The John Dory fish is a benthic (bottomfish) predator resident to the coastal waters off Africa, Southeast Asia, Australia, and New Zealand. The unusual-looking fish has a dark spot behind the gill plate that is thought to confuse its prey and scare off potential predators. Legend has it that the dark spot is the thumbprint of St. Peter, which is why the fish is also called the St. Pierre or St. Peter’s Fish. The fish is highly prized on the plate, a favorite of high-end chefs for its mild white flesh.
Recently, New Zealand angler Brett Arnold caught a large John Dory. Eat it or certify as a possible IGFA record? Find out what Brett did.
Inglewood man Brett Arnold said he caught the big one – weighing in at 4kg – while fishing with mates about 25km off the coast of Patea on Sunday.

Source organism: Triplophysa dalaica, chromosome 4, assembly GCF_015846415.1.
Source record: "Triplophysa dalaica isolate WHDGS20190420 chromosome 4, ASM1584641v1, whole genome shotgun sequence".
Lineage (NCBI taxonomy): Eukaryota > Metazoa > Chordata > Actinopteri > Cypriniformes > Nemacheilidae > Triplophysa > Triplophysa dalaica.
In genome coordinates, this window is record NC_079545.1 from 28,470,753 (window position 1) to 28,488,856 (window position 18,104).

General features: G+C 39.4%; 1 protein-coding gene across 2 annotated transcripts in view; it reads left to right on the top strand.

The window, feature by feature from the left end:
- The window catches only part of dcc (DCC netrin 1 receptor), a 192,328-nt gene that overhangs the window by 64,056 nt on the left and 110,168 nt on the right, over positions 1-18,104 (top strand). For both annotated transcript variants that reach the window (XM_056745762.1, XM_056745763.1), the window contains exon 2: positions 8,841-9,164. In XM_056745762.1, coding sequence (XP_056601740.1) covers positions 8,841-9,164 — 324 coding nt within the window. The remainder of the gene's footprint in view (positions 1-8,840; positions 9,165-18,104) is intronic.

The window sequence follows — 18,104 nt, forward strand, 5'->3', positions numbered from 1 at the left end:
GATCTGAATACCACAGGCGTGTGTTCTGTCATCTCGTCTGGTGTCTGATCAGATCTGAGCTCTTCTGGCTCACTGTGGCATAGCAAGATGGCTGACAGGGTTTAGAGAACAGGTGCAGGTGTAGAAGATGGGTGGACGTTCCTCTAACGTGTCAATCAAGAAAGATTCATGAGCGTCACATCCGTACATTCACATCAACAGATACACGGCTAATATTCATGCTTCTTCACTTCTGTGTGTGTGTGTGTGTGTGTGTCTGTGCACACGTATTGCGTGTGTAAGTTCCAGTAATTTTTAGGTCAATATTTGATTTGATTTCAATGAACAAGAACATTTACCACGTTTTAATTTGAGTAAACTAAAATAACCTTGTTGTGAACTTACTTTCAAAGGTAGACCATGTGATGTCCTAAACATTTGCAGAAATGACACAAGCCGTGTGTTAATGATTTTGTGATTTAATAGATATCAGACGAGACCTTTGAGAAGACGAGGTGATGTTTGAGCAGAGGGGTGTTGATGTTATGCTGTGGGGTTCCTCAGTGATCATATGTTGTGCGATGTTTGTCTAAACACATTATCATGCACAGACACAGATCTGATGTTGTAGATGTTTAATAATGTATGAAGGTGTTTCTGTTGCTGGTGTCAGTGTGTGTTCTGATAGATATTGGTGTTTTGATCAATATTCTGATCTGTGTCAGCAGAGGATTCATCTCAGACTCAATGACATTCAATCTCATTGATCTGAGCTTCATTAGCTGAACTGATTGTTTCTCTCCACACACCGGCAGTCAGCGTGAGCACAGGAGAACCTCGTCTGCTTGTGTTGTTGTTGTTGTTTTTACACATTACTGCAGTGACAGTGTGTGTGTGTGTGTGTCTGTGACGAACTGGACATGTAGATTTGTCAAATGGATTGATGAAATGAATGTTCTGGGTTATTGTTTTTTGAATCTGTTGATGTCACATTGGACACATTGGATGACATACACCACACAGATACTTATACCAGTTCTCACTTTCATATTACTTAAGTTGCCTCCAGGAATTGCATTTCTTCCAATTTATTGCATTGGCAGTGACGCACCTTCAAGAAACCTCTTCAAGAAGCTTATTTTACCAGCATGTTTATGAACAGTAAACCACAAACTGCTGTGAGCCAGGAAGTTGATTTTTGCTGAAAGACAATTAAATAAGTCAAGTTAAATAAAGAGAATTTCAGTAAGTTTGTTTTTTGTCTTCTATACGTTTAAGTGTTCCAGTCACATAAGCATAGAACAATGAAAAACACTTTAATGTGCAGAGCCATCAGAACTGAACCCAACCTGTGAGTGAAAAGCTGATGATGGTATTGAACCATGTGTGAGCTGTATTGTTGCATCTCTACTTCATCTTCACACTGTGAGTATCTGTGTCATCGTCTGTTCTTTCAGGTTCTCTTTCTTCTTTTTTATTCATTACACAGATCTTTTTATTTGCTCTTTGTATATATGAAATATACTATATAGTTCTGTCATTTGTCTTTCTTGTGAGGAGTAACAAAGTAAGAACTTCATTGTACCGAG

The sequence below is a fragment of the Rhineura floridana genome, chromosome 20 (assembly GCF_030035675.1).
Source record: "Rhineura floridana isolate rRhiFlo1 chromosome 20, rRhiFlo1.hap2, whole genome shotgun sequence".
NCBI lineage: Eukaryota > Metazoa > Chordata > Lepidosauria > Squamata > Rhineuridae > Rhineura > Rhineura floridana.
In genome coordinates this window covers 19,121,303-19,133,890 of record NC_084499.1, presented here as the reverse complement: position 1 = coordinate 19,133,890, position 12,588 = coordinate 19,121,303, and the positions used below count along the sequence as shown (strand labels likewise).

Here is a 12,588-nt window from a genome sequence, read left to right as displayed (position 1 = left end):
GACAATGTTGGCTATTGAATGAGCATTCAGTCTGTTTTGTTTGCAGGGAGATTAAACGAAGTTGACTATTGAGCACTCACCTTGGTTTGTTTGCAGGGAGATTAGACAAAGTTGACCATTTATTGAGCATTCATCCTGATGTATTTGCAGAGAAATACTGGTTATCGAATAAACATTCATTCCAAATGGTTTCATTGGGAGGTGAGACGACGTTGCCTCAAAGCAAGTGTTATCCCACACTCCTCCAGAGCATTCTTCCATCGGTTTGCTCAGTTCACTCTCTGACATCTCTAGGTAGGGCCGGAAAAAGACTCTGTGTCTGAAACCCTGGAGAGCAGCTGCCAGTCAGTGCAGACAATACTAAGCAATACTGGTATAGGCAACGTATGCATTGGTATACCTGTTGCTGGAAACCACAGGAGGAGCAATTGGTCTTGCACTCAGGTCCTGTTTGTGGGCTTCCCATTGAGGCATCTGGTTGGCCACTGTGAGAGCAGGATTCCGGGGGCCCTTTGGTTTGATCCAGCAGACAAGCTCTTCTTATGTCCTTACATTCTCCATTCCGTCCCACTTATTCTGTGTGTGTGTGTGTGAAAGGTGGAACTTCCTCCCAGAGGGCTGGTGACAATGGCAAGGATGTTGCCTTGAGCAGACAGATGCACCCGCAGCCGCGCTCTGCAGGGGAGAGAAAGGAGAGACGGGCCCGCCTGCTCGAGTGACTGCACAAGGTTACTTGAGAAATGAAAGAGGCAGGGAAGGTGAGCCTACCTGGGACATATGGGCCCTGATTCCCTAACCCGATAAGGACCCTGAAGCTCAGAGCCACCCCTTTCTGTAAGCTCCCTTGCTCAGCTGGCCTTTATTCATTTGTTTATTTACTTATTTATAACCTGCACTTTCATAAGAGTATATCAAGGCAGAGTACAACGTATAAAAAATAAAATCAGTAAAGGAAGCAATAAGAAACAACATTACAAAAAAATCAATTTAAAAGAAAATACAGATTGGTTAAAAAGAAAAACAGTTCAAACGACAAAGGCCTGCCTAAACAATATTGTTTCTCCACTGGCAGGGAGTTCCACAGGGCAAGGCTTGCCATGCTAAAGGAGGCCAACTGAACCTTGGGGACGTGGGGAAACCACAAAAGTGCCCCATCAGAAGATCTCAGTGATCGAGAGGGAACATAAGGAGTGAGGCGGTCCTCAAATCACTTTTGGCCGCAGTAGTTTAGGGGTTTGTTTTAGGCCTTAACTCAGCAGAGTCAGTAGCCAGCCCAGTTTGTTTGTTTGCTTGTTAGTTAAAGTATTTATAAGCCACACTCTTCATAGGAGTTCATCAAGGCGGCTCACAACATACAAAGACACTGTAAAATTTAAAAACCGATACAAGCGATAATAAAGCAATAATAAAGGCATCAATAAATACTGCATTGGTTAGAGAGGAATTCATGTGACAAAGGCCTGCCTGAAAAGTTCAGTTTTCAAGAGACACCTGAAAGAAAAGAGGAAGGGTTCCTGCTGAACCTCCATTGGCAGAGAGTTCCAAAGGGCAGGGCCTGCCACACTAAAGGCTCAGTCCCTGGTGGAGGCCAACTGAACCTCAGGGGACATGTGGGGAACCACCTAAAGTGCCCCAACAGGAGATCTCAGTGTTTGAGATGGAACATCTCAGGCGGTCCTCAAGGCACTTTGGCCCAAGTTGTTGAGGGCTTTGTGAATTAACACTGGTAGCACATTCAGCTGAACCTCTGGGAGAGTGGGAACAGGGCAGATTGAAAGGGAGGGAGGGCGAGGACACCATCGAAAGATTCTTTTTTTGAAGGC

“We caught about 50 or 60 sharks and then I pulled that out of the water and said ‘holy hell’.”
“It was shark after shark after shark until then.
“The boys were surprised all right, one fell off his seat and ended up on the deck he was so excited.”
Arnold said he caught the fish using 10kg line and squid for bait.
“Even that was a surprise because they usually go for live ones.”
Photos: Samantha Muir, BBC (top); One News (above)